Validation of Infrared Scanner by the Assistance of Geomatic Documentation of the Historical Building of Etemad al-Saltanah - Journal of Research on Archaeometry
year 5, Issue 2 (2019)                   JRA 2019, 5(2): 131-147 | Back to browse issues page

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Taher Tolou Del M S, kamali tabrizi S. Validation of Infrared Scanner by the Assistance of Geomatic Documentation of the Historical Building of Etemad al-Saltanah. JRA. 2019; 5 (2) :131-147
1- Associate Professor as a Member of Architecture Group, Shahid Rajaee Teacher Training University
2- Ph.D Candidate of Architectural Engineering, Shahid Rajaee Teacher Training University ,
Abstract:   (817 Views)
Since the historical buildings undergo a lot of changes and damages in the course of history, they are required to be documented. These changes might come about as a result of natural symptoms like rainfall, wind, earthquake, flood, explosion and/or by human beings (consciously or unconsciously). Therefore, efforts should be made in line with 3D documenting such buildings so that, besides precise identification of the buildings’ current status and the damages imposed to them during the time, the future changes and damages’ trends could be predicted, so enables us to prevent their continuation. The documentation system is selected according to the dimensions of the object, the density of the required point clouds and accuracy. Regarding that the current methods for laser-based or photography-based (photogrammetry) 3D reconstruction are expensive or complex, cost-effective infrared sensors, such as the structure sensor and the Kinect sensor, have been introduced as promising alternative tools. An infrared scanner, as a portable depth-sensing scanner, consists of a color sensor and a depth sensor that are capable of capturing color images and depths of objects in the visible and accessible range. These sensors are commonly referred to as RGB-D cameras because they output standard RGB images from the camera that have an additional Depth channel per pixel (Fig. 2). The most recent development of the infrared documentation system is the portable Structural Sensor provided by Occipital in collaboration with Prime Sense. This small, lightweight, wireless sensor directly collects and records point clouds data and create three-dimensional modeling of interiors. Structure sensor is a new technology in metric documentation; therefore, the capabilities of this system have not been evaluated for documenting cultural heritage. According to the error introduced for the structure sensor, the scanner has a precision of more than 99% in objects between 0.4 and 3.5 meters; therefore, it is suitable for heritage documentation. The main purpose of this research is, therefore, to verify this claim based on projects captured through experimental tests, in order to confirm the suitability of this tool for cultural heritage documentation. The historical house of Etemad al-Saltanah was documented (Fig. 8) and processed to experimentally examine the structure sensor, the results of which were compared with the actual dimensions of the house (Table 4). Results of the research showed that this system of documentation is not suitable for 3D capturing and reconstructing historical buildings and does not have the required and claimed level of precision (Table 5). Also, the structure sensor precision was assessed for documenting museum objects through testing the scale model of Imam Mosque in Isfahan, Iran (Fig. 11). Results (Table 6) indicate that the structure sensor is only suitable for historical objects with dimensions between 0.3 and 2 meters, and has a precision of more than 95%, which is acceptable according to the Cadastral spatial information regulation. The number of point clouds varies between 103 and 106 points in each capture (Fig. 12) and the capture dimensions are achievable considering a root-mean-square error up to 5 m3, beyond which is higher than the capability of the scanner. Pearson correlation test showed increasing errors of the scanner with enlarged sizes of objects (Table 3).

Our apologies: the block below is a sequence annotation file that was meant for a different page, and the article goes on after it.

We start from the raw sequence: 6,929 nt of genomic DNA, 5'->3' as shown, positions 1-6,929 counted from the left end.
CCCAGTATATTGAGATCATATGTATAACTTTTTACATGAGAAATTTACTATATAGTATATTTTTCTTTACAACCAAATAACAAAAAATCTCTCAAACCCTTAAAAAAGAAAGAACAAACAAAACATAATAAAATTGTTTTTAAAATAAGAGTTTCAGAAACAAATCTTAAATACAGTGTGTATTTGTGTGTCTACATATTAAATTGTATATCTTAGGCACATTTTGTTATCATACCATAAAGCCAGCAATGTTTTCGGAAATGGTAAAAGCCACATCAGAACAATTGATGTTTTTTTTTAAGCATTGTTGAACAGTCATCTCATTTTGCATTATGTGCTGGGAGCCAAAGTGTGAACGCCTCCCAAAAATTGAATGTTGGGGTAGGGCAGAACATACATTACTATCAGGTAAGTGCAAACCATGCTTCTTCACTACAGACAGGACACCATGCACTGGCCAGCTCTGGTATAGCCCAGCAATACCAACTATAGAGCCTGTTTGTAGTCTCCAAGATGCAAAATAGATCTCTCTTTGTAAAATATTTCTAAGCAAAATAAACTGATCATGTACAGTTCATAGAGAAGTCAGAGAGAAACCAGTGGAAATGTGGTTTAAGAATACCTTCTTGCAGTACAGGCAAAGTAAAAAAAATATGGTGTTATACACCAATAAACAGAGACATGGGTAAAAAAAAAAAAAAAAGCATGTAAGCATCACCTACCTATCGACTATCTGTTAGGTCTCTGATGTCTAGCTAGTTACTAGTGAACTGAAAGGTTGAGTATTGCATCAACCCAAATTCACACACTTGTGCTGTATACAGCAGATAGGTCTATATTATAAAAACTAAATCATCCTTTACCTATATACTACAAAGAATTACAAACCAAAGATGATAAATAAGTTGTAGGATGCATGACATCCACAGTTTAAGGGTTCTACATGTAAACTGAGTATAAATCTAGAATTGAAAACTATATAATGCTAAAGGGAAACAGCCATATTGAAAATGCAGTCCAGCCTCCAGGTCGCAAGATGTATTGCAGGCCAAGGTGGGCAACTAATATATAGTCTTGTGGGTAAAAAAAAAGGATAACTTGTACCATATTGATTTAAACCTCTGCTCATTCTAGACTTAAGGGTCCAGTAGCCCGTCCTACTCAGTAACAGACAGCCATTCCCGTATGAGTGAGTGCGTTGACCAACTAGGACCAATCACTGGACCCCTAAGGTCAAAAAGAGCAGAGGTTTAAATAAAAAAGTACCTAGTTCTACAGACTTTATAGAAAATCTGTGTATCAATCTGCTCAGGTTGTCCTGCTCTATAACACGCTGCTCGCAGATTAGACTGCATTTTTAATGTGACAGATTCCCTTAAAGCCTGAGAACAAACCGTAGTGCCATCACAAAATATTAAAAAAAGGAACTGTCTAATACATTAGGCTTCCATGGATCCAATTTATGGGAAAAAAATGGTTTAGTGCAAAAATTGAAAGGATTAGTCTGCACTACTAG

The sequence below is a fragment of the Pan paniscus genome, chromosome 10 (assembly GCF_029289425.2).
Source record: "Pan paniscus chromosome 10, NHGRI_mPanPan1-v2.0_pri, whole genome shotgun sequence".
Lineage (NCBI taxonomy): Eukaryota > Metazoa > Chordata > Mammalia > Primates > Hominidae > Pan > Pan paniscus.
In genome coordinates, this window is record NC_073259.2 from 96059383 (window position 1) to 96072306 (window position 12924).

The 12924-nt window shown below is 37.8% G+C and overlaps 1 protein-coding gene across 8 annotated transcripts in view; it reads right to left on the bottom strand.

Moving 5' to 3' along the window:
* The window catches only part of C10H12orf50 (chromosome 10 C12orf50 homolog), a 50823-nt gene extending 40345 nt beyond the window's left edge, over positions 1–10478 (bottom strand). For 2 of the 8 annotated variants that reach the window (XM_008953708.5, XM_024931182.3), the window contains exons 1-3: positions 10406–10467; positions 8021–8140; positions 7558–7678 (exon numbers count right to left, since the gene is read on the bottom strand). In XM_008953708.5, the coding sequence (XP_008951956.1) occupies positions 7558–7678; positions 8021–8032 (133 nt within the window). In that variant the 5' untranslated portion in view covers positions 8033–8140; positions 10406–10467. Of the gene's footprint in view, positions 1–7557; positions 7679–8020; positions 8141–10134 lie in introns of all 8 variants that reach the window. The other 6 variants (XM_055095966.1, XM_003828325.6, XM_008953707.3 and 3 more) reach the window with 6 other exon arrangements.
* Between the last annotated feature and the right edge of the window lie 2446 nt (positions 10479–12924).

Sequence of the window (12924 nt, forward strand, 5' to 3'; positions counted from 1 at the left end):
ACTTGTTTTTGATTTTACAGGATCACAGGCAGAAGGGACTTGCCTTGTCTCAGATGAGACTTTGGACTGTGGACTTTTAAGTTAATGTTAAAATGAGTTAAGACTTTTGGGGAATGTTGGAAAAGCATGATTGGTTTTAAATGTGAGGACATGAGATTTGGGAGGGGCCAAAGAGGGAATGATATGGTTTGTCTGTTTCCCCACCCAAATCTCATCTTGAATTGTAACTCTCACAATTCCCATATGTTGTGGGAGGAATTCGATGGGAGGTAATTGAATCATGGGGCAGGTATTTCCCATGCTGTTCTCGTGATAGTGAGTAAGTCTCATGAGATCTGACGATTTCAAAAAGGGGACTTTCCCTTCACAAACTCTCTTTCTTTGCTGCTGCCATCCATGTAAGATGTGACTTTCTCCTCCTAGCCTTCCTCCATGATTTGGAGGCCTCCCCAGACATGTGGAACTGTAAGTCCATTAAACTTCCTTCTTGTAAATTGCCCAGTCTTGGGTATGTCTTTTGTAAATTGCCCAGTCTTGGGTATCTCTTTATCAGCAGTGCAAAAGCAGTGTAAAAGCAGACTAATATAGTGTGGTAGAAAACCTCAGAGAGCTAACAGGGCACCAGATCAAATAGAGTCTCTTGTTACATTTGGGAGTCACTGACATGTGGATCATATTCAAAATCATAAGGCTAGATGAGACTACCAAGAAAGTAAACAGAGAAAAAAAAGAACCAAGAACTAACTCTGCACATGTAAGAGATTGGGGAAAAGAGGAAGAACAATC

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Technical Note: Original Research | Subject: Conservation Science
Received: 2019/09/4 | Accepted: 2019/11/24 | Published: 2020/04/14 | ePublished: 2020/04/14

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